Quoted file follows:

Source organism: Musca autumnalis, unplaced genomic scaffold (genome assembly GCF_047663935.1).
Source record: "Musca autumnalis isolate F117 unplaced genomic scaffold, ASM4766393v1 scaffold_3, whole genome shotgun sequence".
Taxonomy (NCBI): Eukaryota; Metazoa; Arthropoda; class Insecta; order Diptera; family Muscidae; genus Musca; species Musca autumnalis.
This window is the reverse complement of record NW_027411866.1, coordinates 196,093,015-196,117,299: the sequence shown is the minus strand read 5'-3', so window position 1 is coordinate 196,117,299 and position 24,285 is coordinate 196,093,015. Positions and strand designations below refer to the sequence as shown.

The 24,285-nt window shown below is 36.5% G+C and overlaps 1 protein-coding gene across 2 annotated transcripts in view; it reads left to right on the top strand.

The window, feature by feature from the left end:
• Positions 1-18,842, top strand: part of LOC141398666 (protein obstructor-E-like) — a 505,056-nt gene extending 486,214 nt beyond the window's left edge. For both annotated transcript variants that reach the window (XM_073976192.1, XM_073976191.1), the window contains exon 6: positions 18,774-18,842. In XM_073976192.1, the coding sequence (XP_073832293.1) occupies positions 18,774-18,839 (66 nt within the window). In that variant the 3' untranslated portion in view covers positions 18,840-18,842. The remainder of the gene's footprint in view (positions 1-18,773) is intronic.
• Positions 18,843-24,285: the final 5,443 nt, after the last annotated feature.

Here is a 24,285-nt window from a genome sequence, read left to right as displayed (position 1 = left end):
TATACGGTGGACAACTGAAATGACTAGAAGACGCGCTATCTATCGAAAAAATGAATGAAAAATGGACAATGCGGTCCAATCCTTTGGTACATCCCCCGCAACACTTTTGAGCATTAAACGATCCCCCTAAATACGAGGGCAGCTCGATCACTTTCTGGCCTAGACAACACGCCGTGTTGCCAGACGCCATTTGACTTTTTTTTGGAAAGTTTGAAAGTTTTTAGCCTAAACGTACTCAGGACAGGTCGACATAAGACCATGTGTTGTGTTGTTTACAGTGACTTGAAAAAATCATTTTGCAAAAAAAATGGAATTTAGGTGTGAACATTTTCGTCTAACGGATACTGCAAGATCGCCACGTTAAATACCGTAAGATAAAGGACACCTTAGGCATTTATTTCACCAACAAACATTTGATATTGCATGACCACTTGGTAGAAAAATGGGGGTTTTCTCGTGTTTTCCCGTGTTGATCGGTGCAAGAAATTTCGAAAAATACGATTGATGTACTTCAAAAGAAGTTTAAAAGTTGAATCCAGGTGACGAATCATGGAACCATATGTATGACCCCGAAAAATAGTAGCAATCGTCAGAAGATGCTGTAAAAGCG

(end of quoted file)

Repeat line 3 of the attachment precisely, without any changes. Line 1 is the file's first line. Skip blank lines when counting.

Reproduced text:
Taxonomy (NCBI): Eukaryota; Metazoa; Arthropoda; class Insecta; order Diptera; family Muscidae; genus Musca; species Musca autumnalis.